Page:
by James Umphrey, MS – Eastern US Udder Care & Sanitation Manager for ABS Global
In today’s profit-driven world of dairying, it is important to review all areas and find the opportunities in our operation. Where can we improve and solidify our processes that lead to a successful outcome? In the last few years, we have made unimagined advances in genetics through genomics and sexed semen, getting the best replacement heifers out of our best cows at a higher rate than ever before. High-end heifers are as valuable today as ever, but what about the offspring from the lower end of the herd? Those offspring can create opportunities to bring more value through either the use of sexed high genetic merit semen or beef semen. Either way, producers are looking at the options and making decisions right for them and their operations, then dialing in on the details critical to assuring every calf makes it to become an income stream and not a drag on the bottom line. Every calf needs to do more than survive. They must thrive.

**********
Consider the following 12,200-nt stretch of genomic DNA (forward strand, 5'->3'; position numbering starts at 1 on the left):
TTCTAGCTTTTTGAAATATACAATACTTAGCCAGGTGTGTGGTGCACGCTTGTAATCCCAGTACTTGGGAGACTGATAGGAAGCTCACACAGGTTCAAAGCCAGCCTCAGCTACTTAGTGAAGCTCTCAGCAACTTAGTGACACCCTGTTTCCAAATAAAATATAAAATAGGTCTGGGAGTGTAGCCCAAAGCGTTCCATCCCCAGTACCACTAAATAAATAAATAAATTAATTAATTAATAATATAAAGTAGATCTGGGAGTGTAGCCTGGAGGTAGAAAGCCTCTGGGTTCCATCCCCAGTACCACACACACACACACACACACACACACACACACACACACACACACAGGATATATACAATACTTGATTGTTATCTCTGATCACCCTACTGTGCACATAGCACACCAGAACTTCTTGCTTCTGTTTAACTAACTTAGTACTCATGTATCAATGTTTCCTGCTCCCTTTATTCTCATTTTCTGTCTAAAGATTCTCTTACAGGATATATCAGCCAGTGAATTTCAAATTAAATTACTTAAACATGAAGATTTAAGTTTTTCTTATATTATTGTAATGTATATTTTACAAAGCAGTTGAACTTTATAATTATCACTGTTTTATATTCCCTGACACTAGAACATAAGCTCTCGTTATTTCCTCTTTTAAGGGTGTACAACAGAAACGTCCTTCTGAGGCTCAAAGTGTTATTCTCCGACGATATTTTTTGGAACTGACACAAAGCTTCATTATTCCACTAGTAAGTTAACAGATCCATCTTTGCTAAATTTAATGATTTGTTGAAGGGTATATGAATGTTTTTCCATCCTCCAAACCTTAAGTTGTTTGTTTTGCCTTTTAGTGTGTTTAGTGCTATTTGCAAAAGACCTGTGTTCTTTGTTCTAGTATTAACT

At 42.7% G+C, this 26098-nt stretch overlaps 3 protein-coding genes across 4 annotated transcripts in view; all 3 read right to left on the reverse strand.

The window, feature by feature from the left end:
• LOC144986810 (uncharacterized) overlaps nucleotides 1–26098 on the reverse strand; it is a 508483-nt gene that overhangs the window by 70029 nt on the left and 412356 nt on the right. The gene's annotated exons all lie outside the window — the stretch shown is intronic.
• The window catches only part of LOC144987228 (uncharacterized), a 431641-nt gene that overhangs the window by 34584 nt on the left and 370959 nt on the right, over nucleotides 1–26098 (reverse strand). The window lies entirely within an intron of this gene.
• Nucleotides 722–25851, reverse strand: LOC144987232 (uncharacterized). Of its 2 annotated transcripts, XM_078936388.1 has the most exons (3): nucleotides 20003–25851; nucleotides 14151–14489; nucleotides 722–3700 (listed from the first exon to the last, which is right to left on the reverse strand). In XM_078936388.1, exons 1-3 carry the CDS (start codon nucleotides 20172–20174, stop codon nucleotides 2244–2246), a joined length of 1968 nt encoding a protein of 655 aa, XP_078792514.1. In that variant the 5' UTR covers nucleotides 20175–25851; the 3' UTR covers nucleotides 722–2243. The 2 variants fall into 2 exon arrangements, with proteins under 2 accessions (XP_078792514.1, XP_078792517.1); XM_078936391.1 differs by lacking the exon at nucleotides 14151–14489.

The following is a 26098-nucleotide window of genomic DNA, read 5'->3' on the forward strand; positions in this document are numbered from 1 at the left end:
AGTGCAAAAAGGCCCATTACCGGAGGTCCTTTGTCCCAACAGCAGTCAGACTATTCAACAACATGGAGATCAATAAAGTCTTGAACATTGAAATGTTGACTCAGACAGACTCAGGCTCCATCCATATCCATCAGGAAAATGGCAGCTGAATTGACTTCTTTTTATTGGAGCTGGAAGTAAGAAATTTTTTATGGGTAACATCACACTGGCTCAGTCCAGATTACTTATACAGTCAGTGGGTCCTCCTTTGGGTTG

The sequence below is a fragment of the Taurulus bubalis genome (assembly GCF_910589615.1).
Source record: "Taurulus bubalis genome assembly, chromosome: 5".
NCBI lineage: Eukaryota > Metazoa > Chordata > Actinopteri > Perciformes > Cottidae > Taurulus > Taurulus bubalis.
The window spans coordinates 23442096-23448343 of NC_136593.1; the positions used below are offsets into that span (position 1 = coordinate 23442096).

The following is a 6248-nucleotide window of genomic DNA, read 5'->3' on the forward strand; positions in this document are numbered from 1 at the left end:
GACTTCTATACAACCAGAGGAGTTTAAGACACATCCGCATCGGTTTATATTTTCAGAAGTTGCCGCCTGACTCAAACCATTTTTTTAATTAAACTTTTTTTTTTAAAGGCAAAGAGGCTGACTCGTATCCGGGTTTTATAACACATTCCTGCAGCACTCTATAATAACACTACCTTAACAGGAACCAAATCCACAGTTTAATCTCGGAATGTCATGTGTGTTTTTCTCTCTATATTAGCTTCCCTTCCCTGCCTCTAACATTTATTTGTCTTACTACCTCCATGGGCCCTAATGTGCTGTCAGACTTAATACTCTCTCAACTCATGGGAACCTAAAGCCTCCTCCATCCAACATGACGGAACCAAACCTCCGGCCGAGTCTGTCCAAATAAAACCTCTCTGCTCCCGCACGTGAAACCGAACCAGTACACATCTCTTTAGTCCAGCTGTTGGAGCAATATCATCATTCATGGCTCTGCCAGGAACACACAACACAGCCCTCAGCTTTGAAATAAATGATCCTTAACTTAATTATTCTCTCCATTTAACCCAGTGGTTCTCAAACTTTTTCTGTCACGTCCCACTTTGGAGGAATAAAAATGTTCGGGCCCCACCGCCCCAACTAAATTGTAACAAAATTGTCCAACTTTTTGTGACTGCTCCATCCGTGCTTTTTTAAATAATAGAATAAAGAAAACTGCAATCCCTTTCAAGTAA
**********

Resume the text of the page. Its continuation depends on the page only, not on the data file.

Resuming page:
The keys to raising healthy calves are many and complex. One key area is hygiene. To understand hygiene, we need to talk in a similar language. Often these words are used synonymously but truly mean different things:
- Cleaning: the process of removing any visible soils and organic matter including milk, saliva and feces off the surface. This is a great start to any hygiene process but not the end goal for our calf program. In cow prep procedures this is simply a dusting off or dry rub that might be performed before pre dipping the teats.
- Sanitizing: the process where we attempt to reduce the number of microorganisms in an area or on a surface that could be harmful to our health according to public health standards or requirements. Sanitizing reduces, not kills, the number and growth of bacteria, viruses, and fungi.